Phishing is behind the majority of ransomware attacks. If an employee clicks on a malicious link in an email, they could be downloading ransomware directly onto their device, or unwittingly providing an attacker easy entry into your organization’s network.

However, educating employees about how to avoid online phishing isn’t enough because phishing isn’t the only way ransomware attacks begin. Many cybercriminals are able to exploit an unpatched piece of software, or weak passwords, to get into networks. It’s extremely important that your company keeps up with security updates, and uses a business password manager to secure your network.

See our pick of the best business password managers around

Myth #4: Antivirus software is enough to defend against ransomware

Having the best antivirus software plays a key role in ransomware defense. Antivirus software does a good job of stopping unsophisticated attacks, and detecting ransomware on your network before it can be activated.

However, antivirus software on its own isn’t nearly enough to stop more advanced attacks. Cybercriminals will often establish a beachhead in your network, and then spend weeks or months figuring out the best way to get around your antivirus software and firewalls. Even the best designed networks have weak points, and attackers will eventually find them if given enough time to probe the limits of your security system.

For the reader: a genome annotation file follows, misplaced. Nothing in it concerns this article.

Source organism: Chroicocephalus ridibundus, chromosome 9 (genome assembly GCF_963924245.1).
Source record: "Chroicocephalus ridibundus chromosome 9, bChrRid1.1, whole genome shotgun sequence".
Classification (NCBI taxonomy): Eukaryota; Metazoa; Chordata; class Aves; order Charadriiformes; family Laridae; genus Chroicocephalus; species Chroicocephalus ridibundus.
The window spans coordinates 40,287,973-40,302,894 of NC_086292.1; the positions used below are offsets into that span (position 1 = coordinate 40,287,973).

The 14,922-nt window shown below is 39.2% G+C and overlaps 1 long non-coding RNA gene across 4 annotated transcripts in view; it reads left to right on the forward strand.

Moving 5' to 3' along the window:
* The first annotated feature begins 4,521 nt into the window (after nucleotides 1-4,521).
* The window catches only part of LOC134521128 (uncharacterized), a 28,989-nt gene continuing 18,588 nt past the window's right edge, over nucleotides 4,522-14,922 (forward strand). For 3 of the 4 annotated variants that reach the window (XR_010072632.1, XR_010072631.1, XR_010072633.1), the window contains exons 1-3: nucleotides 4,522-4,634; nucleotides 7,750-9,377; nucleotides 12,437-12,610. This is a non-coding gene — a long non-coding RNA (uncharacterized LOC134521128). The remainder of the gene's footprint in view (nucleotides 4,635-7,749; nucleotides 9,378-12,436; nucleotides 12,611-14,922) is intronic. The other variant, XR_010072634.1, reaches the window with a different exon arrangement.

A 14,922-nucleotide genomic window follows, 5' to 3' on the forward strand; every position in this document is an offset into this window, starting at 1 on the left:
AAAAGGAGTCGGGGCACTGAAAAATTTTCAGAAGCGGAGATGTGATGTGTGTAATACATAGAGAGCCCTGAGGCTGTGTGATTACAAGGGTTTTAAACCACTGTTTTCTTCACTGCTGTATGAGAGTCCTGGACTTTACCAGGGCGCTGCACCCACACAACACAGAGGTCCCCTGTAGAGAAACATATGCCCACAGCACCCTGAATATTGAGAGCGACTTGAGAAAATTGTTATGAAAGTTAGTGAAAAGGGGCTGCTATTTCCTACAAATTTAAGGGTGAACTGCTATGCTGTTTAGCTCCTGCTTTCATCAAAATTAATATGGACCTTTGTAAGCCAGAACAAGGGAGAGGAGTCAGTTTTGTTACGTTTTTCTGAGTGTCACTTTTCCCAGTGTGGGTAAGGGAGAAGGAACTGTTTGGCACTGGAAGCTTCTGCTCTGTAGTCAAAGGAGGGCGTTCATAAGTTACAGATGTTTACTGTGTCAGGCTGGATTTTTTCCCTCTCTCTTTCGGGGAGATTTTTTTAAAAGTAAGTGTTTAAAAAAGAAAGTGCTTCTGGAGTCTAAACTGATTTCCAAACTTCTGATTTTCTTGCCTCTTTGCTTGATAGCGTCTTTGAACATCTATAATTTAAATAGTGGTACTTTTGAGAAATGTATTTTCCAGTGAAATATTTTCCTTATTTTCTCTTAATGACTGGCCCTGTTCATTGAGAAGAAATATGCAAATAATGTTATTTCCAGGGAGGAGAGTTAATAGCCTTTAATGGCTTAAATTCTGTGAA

The only way to defend against these attacks is through active network monitoring. Organizations need to use access management software that can alert IT administrators to unusual activity, such as after-hours logins to critical data servers. Businesses should also consider requiring frequent password changes, and enabling multi-factor authentication for network access.

Myth #5: Backups are always safe

Data backups are the solution of last resort in a ransomware attack. Even if an attack is successful, your organization can avoid paying the ransom or losing data if you have intact backups.

You shouldn’t assume, though, that because your company has backups that they’re immune from attack. Cybercriminals are aware that many companies have data backups, so work to compromise them as part of their attack strategy. If your backups aren’t fully secured, they could be lost along with the rest of your organization’s data.

The best way to approach backups is to take a multi-tiered approach. Your company can use cloud backup software as well as keep physical backups that are disconnected from the network. If you do use backup software, it’s incredibly important to monitor access to your backups, and ensure there’s a strong firewall between your main business network and your backup servers.


These five myths about ransomware are all too common, and falling for them can end up leaving your organization more vulnerable to attack. Businesses should be more proactive in their defense against ransomware, and extra-vigilant to stay safe.

Michael Graw

Michael Graw is a freelance journalist and photographer based in Bellingham, Washington. His interests span a wide range from business technology to finance to creative media, with a focus on new technology and emerging trends. Michael's work has been published in TechRadar, Tom's Guide, Business Insider, Fast Company, Salon, and Harvard Business Review.